Bullying and sexual harassment in the workplace has taken centre stage in the news in recent months following the allegations of sexual assault and rape against film producer Harvey Weinstein.
Hollywood has been under the spotlight whilst investigations of sexual harassment are under way. For many people, having Hollywood stars come forward about their experiences of bullying and sexual harassment in the workplace has given other individuals the confidence to come forward about their unfortunate experiences at work.
But just how big is the issue? Badgemaster, retailers of button badges, investigates how pressing the matter of unacceptable behaviour in the workplace is and how we can combat the issue moving forward.
How severe is sexual harassment in the workplace?
Around 14% of people in the workplace have reported sexual harassment in the workplace, with figures significantly higher for women (20%) then for males (7%). One in five women claim to be victims of sexual harassment, with a significant number saying they were targeted by their boss. 12% of male victims said they were targeted by managers, as opposed to 30% of women – and it appears that the younger generation make up the majority. 19% of female victims are aged between 18-34 years old, while 7% of female victims were over 55.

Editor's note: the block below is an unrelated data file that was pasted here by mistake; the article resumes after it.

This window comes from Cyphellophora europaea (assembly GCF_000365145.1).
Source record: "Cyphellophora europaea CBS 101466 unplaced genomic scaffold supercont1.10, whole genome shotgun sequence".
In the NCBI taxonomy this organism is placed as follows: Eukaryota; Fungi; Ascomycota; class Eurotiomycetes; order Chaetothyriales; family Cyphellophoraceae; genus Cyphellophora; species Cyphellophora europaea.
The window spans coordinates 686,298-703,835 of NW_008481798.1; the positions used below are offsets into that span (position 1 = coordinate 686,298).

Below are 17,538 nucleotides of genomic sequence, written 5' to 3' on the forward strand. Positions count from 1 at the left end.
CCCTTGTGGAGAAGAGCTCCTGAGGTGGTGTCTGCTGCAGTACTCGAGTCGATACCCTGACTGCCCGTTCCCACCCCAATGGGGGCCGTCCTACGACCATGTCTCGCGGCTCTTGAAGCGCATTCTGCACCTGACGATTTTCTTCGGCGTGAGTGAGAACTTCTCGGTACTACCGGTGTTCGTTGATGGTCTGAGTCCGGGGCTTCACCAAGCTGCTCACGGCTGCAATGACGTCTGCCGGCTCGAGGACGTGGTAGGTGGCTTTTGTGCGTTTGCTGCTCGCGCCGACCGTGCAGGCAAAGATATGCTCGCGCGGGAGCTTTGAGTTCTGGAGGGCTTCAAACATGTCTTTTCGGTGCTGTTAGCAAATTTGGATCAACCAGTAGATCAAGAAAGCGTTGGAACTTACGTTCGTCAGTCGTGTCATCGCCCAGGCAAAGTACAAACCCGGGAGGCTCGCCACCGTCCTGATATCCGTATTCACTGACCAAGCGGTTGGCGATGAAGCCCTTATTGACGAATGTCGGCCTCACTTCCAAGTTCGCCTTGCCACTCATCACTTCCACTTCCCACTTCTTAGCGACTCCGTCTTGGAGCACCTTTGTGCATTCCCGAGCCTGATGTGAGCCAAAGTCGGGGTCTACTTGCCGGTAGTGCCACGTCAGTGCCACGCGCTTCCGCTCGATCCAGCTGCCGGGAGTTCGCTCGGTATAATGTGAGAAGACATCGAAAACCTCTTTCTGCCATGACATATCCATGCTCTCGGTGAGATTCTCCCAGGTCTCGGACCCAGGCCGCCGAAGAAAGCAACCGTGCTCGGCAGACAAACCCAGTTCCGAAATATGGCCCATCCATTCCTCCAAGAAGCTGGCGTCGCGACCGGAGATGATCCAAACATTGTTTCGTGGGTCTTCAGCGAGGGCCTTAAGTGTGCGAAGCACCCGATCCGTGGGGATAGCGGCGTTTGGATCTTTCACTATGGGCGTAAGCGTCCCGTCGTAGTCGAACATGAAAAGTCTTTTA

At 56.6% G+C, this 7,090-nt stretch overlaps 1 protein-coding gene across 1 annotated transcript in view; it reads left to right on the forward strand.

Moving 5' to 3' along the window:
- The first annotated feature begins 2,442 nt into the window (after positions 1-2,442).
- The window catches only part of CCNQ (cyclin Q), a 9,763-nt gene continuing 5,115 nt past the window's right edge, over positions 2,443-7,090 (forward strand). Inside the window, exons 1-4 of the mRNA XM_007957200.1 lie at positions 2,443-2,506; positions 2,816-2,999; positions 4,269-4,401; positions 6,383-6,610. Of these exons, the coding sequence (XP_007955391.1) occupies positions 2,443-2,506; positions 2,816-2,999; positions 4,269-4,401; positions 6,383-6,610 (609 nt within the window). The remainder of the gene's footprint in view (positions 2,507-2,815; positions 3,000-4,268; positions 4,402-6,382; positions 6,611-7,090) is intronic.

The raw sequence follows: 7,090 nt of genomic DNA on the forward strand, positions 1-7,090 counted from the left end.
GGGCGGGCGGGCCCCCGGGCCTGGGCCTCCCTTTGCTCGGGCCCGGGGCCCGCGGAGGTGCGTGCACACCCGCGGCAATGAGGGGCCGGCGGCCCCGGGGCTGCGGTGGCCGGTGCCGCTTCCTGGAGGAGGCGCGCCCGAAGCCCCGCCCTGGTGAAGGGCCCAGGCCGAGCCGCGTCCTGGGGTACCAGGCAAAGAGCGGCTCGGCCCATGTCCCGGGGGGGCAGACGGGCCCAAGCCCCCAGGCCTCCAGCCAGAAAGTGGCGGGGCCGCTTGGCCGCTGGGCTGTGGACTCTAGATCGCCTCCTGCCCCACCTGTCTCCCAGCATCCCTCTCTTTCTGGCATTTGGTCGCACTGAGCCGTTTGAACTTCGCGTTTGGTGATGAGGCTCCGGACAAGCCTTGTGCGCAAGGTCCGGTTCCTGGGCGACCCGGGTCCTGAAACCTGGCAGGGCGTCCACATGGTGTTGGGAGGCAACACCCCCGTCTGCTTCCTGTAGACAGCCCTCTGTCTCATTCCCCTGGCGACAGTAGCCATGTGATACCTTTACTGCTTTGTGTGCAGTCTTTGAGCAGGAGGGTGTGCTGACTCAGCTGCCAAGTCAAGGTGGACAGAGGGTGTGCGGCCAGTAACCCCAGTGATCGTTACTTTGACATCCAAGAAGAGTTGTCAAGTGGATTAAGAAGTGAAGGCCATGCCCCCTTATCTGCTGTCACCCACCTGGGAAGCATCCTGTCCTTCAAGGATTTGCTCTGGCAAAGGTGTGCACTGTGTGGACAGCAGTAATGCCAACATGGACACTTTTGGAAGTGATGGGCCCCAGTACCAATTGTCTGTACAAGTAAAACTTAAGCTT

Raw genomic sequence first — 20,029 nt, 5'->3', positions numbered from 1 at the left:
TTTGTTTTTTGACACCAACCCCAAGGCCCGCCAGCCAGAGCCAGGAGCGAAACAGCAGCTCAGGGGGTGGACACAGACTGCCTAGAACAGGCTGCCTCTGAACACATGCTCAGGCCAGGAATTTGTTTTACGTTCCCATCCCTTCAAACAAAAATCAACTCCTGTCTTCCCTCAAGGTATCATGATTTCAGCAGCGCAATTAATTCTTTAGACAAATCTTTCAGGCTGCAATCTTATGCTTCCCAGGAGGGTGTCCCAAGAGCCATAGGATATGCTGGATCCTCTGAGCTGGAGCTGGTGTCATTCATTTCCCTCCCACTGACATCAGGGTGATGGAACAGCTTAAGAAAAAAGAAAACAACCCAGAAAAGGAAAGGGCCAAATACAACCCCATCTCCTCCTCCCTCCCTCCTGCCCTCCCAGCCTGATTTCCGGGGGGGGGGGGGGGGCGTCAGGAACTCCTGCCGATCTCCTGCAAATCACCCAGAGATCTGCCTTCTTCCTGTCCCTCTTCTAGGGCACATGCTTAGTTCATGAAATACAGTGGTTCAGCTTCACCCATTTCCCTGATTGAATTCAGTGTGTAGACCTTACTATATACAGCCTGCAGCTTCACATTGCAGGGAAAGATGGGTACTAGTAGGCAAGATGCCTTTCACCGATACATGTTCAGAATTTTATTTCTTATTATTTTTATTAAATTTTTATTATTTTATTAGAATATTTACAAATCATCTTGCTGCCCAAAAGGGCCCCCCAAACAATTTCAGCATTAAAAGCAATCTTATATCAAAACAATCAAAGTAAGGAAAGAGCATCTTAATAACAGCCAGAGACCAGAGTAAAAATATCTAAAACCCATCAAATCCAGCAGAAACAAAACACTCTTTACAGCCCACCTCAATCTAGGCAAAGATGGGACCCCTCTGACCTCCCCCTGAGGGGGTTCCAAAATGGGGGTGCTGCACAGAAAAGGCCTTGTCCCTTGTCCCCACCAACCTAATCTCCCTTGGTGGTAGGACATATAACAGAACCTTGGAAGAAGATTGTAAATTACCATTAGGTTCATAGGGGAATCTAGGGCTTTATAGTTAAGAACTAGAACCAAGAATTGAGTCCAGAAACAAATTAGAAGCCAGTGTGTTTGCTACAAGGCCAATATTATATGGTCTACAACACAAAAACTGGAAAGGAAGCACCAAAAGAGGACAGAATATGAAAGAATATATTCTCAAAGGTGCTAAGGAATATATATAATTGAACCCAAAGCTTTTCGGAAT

Worryingly, these figures may be an inaccurate representation of reality, with the BBC revealing that two thirds of female victims do not report their sexual harassment to anyone. Likewise, 79% of male victims keep their incidents to themselves. This could be what is pushing many people to leave their job roles as a result. One in 10 women leaves their job as a result of a sexual harassment incident.
Sexual harassment covers a wide spectrum of incidents – from sexual comments and unwanted touching to verbal sexual advances and sexual assault. 12% of victims who had the courage to step forward and report an incident said the incident was not even acknowledged by their company. A further 31% said although their report was acknowledged, no action was taken. Unfortunately, figures reveal that just three in 10 victims said that their offender was given a warning, and just 4% said that their offender was removed from the company.